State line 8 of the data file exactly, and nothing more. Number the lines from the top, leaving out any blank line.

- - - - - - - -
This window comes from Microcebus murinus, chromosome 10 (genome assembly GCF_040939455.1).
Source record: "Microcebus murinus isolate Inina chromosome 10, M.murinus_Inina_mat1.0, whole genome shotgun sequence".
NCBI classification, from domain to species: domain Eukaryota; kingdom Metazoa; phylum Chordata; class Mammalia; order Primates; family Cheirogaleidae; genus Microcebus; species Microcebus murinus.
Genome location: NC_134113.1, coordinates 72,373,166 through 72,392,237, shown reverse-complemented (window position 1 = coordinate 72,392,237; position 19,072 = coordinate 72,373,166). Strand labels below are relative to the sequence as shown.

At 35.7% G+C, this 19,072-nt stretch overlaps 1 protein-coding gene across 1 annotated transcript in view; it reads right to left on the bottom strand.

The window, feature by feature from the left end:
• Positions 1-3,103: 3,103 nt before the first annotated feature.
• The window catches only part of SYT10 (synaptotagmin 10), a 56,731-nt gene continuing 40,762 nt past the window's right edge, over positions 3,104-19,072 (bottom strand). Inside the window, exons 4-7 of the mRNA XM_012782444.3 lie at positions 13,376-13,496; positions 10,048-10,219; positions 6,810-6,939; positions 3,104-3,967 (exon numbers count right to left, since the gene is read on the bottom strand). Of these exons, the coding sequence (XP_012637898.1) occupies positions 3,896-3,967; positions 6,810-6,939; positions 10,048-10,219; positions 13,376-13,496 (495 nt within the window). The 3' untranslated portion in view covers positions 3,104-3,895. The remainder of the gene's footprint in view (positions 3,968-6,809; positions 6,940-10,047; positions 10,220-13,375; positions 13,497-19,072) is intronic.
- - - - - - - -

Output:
• The window catches only part of SYT10 (synaptotagmin 10), a 56,731-nt gene continuing 40,762 nt past the window's right edge, over positions 3,104-19,072 (bottom strand). Inside the window, exons 4-7 of the mRNA XM_012782444.3 lie at positions 13,376-13,496; positions 10,048-10,219; positions 6,810-6,939; positions 3,104-3,967 (exon numbers count right to left, since the gene is read on the bottom strand). Of these exons, the coding sequence (XP_012637898.1) occupies positions 3,896-3,967; positions 6,810-6,939; positions 10,048-10,219; positions 13,376-13,496 (495 nt within the window). The 3' untranslated portion in view covers positions 3,104-3,895. The remainder of the gene's footprint in view (positions 3,968-6,809; positions 6,940-10,047; positions 10,220-13,375; positions 13,497-19,072) is intronic.